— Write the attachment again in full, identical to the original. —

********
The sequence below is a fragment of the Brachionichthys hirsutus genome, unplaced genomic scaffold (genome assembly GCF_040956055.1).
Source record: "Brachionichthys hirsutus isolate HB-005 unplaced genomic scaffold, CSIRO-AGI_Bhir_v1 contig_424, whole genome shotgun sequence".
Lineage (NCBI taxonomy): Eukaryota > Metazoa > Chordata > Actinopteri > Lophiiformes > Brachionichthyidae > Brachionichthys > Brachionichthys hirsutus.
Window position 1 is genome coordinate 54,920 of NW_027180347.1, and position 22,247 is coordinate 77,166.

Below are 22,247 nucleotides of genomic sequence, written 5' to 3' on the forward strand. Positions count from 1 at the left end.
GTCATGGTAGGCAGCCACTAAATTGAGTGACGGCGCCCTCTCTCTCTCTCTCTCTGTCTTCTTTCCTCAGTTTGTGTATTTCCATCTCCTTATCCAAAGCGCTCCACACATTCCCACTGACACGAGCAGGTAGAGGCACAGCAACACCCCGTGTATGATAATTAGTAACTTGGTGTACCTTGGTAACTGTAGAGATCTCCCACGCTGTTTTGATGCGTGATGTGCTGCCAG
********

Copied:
The sequence below is a fragment of the Brachionichthys hirsutus genome, unplaced genomic scaffold (genome assembly GCF_040956055.1).
Source record: "Brachionichthys hirsutus isolate HB-005 unplaced genomic scaffold, CSIRO-AGI_Bhir_v1 contig_424, whole genome shotgun sequence".
Lineage (NCBI taxonomy): Eukaryota > Metazoa > Chordata > Actinopteri > Lophiiformes > Brachionichthyidae > Brachionichthys > Brachionichthys hirsutus.
Window position 1 is genome coordinate 54,920 of NW_027180347.1, and position 22,247 is coordinate 77,166.

Below are 22,247 nucleotides of genomic sequence, written 5' to 3' on the forward strand. Positions count from 1 at the left end.
GTCATGGTAGGCAGCCACTAAATTGAGTGACGGCGCCCTCTCTCTCTCTCTCTCTGTCTTCTTTCCTCAGTTTGTGTATTTCCATCTCCTTATCCAAAGCGCTCCACACATTCCCACTGACACGAGCAGGTAGAGGCACAGCAACACCCCGTGTATGATAATTAGTAACTTGGTGTACCTTGGTAACTGTAGAGATCTCCCACGCTGTTTTGATGCGTGATGTGCTGCCAG